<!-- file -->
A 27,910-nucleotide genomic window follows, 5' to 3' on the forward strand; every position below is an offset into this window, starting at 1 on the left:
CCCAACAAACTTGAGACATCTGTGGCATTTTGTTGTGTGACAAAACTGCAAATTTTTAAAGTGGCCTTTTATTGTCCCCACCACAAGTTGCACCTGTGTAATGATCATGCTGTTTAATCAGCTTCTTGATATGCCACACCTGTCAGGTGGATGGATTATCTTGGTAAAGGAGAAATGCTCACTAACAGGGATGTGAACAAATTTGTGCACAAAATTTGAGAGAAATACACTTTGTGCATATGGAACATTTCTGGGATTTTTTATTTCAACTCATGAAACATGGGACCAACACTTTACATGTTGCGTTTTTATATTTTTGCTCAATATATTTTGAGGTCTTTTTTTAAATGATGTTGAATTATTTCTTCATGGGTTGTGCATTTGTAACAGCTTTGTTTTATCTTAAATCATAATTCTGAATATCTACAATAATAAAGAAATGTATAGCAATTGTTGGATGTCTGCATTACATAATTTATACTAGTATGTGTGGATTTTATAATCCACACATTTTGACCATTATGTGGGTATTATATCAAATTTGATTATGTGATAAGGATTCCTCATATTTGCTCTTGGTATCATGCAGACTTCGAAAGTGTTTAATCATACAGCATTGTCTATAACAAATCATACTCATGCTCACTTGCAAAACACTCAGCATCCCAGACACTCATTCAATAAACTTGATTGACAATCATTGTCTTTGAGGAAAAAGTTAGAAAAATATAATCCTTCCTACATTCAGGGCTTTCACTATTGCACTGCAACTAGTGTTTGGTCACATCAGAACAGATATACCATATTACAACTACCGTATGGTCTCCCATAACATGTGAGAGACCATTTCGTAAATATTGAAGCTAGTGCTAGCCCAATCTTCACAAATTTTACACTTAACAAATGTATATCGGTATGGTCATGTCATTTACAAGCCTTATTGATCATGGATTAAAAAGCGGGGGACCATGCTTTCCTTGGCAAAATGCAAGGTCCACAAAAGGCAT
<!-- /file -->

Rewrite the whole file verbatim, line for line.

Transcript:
A 27,910-nucleotide genomic window follows, 5' to 3' on the forward strand; every position below is an offset into this window, starting at 1 on the left:
CCCAACAAACTTGAGACATCTGTGGCATTTTGTTGTGTGACAAAACTGCAAATTTTTAAAGTGGCCTTTTATTGTCCCCACCACAAGTTGCACCTGTGTAATGATCATGCTGTTTAATCAGCTTCTTGATATGCCACACCTGTCAGGTGGATGGATTATCTTGGTAAAGGAGAAATGCTCACTAACAGGGATGTGAACAAATTTGTGCACAAAATTTGAGAGAAATACACTTTGTGCATATGGAACATTTCTGGGATTTTTTATTTCAACTCATGAAACATGGGACCAACACTTTACATGTTGCGTTTTTATATTTTTGCTCAATATATTTTGAGGTCTTTTTTTAAATGATGTTGAATTATTTCTTCATGGGTTGTGCATTTGTAACAGCTTTGTTTTATCTTAAATCATAATTCTGAATATCTACAATAATAAAGAAATGTATAGCAATTGTTGGATGTCTGCATTACATAATTTATACTAGTATGTGTGGATTTTATAATCCACACATTTTGACCATTATGTGGGTATTATATCAAATTTGATTATGTGATAAGGATTCCTCATATTTGCTCTTGGTATCATGCAGACTTCGAAAGTGTTTAATCATACAGCATTGTCTATAACAAATCATACTCATGCTCACTTGCAAAACACTCAGCATCCCAGACACTCATTCAATAAACTTGATTGACAATCATTGTCTTTGAGGAAAAAGTTAGAAAAATATAATCCTTCCTACATTCAGGGCTTTCACTATTGCACTGCAACTAGTGTTTGGTCACATCAGAACAGATATACCATATTACAACTACCGTATGGTCTCCCATAACATGTGAGAGACCATTTCGTAAATATTGAAGCTAGTGCTAGCCCAATCTTCACAAATTTTACACTTAACAAATGTATATCGGTATGGTCATGTCATTTACAAGCCTTATTGATCATGGATTAAAAAGCGGGGGACCATGCTTTCCTTGGCAAAATGCAAGGTCCACAAAAGGCAT